(Original post by SchoolKid.)
I will be studying Bio, Chemistry, English Lit and law or Business studies
You have Bio + Chem that most uni's require so that's good, I'd stay away from softer subjects like business studies, however, AAA in subjects you enjoy is better than AAB in subjects that may necessarily be 'better' for medicine.
Is the A levels significantly harder than GCSE as everyone makes out and does anyone have any tips on how to do well?
A-Levels are a HUGE step up from GCSE. The workload is massive and you have to be working constantly. None of this, revising a month before the exam nonsense. You have to be revising and self studying all the time. My A-level tips -
Put the work in every single night. There is a simple 4 step process for A-levels which I am going to follow.
Pre-read, Attend, Post-read, Revise.
Meaning I will read up on the topic we're going to study before the lesson to familiarize myself with the terms and ALWAYS keep the syllabus with me to make sure I'm learning everything I need to know. Attending the lesson is the most important part for most, as this is where most of the learning will be done. Post-reading will be done after college, going over what we done in lesson to make sure I understand it fully. Then revising at least a month or two before exams so that I can go over everything I need to.
For revision (especially for maths), past papers are absolutely crucial, do them all and do them multiple times to familiarize yourself with the exam layout, etc.
I have been told by my future tutors that you should be doing at least 5 hours of self study per week, PER SUBJECT. This time counts as the post-reading stage in the process, however the time differs between individual. Some may only need to spend 3-4 to understand everything if they pick things up easily and others may need to put more work in if they're not understand the concepts as easily.
If you don't do so well in an exam then it's not the end of the world, you can always resit. Re-sits are really the safety net for A-levels, you can go from low grades to high grades very easily if you do well in a re-sit.
Don't waste your free periods. I'm not sure how your college works, but most colleges or further education time-tables have set free-periods for self study or whatever. This is when most people go out for a tab or go to the pub, but don't get caught in a crowd when you could be doing work. I know how easy it is to get distracted from doing something important because a bunch of mates are going to the pub. But come on, it's 2 years of knuckling down and putting the work in. There'll be time for the pub when you've bagged all those A's. Don't succumb to peer pressure.
Either way, work hard from the very start of the year. When exams come around you don't want to be thinking 'Ah, I could've done some more on x'.
Failing to prepare, is preparing to fail, as they say.
When should we start planning / write up our ps?
Start thinking about this once your AS level exams are done. The summer after the exams you should be preparing for UKCAT and drafting your PS.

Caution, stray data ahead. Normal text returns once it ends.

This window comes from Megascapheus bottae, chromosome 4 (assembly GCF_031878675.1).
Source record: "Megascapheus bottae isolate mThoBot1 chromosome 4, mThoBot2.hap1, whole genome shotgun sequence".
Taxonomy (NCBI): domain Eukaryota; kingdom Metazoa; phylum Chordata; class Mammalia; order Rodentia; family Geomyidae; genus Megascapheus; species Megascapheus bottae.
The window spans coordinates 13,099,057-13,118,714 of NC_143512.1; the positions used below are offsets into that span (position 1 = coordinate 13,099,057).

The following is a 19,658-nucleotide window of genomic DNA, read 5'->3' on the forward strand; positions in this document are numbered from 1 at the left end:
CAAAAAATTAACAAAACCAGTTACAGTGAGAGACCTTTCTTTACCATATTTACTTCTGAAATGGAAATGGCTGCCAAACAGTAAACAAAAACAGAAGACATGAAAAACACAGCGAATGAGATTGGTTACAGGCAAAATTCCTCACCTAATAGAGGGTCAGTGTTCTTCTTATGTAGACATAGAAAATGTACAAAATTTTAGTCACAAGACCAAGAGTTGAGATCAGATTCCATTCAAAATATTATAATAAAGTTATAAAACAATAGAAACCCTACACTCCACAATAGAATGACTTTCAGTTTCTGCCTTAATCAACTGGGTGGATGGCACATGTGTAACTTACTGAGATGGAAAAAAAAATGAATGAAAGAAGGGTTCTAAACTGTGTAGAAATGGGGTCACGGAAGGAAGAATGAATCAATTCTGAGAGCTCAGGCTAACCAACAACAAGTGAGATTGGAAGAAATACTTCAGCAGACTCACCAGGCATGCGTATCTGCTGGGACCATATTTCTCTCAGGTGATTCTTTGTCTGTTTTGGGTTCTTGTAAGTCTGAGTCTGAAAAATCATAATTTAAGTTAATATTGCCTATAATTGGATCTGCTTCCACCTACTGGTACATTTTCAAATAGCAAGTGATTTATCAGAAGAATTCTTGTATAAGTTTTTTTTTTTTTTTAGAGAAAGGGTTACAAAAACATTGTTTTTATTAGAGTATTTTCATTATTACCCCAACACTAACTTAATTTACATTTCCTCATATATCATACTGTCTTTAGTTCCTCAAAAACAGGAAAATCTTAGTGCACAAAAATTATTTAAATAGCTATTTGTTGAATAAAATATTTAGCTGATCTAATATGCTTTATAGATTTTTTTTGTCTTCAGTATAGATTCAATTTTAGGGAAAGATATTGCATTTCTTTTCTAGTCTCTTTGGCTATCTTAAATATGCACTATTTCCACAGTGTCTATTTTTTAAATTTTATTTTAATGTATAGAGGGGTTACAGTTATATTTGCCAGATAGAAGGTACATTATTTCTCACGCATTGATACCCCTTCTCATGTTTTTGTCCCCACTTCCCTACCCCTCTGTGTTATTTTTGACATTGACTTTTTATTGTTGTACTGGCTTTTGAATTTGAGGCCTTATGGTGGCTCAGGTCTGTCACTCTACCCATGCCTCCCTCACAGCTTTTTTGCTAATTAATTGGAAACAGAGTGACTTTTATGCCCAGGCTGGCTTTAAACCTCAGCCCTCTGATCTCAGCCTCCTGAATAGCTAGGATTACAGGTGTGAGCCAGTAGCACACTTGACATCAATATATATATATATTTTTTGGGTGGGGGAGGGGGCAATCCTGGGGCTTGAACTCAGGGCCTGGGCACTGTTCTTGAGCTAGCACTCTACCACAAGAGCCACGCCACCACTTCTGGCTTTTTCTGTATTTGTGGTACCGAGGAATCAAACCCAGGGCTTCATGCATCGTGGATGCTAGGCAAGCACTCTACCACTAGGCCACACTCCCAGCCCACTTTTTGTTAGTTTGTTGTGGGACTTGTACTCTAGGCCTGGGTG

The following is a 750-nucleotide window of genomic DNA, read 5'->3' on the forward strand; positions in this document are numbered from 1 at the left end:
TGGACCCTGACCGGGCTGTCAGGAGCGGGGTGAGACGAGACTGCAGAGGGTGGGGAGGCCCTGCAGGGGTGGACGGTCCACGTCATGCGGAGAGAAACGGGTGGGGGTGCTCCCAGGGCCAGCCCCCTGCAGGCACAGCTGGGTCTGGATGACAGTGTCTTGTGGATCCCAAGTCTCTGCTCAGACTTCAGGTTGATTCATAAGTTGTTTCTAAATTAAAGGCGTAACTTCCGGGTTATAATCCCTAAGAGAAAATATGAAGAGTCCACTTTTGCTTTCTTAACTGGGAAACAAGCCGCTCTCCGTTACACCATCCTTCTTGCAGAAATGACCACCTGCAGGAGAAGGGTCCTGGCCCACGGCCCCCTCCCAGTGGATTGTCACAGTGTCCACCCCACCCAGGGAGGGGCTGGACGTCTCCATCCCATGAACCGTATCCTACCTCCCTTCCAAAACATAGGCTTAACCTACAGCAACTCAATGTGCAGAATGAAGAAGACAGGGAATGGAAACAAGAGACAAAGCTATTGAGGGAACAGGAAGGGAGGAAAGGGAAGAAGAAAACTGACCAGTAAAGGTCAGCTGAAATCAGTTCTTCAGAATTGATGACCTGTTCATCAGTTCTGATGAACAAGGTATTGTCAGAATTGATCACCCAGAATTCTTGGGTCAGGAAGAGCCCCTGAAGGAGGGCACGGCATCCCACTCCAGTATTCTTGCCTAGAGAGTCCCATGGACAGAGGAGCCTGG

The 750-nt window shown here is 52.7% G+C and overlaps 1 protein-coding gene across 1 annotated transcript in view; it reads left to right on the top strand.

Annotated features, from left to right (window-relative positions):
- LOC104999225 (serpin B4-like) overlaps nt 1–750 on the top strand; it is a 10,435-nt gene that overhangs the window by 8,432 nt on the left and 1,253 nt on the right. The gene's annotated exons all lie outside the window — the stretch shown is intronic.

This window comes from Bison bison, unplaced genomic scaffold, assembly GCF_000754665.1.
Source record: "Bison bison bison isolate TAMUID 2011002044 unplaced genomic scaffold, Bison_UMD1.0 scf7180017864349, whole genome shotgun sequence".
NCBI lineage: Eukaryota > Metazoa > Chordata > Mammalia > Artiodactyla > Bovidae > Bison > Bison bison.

Can someone give me tips on how to get WE in a hospital (shadowing a doctor or something)? Also, I am planning to do all this...should i do slightly more or will this be fine.
Email your local hospital and ask if they have any work experience placements. Similarly, talk to a careers adviser at your school/college and see if they can sort something out for you. Hospitals usually have access days for students wishing to study medicine and learn a little bit more about it.
It's not about quantity of work experience, but quality. As long as you're learning something from it and can talk about these things in the interview, if you're lucky enough to get one. I spoke to my future Bio teacher who is a master on medical applications and he said you should only do about 1-2 hours of volunteering a week because you will be so busy with all the A-level work, you just won't have time to do anything else. Especially if you plan on doing extra-curricular activities as well, which are necessary. What extra-curricular activities do you do/going to do?
Almost all universities (well i think all) require three A's at A2. However, what happens if you don't get the AAA but get AAB / ABB / BBB. What is the reapplication process and what other courses can you do beside medicine?
If you do not achieve AAA, most universities will not take you on, however I am not sure about this. My advice would be to work as hard as you can and REALLY put the work in so you don't have to worry about this situation. However, I do realize it happens sometimes. So if you were to not achieve the grades, then you would have to re-sit, and re-apply to universities that accept re-sits outside the regular 2 years of A-levels. There are also foundation courses for medicine, but they are mostly designed for people who didn't take science A-levels, etc.
I tried hard with my GCSE's but I think im going to get 4-5 A, 3-4 B, 1 - D, 1 - F (I.T Dont ask!) Will these be good enough for any uni. I do know that i may get better or worse results but I am just trying to get an answer.
It's definitely not the end of your medical journal, however it WILL damage your application a lot. Apply to universities which do not necessarily take GCSEs into account and kick ass on the rest of your application. (PS, UKCAT, Interview) As long as you have Maths, English Language and the sciences at C+ you should be able to apply to none heavy GCSE uni's. With B's in Maths, English Lang and the Sciences you will be able to apply to significantly more uni's.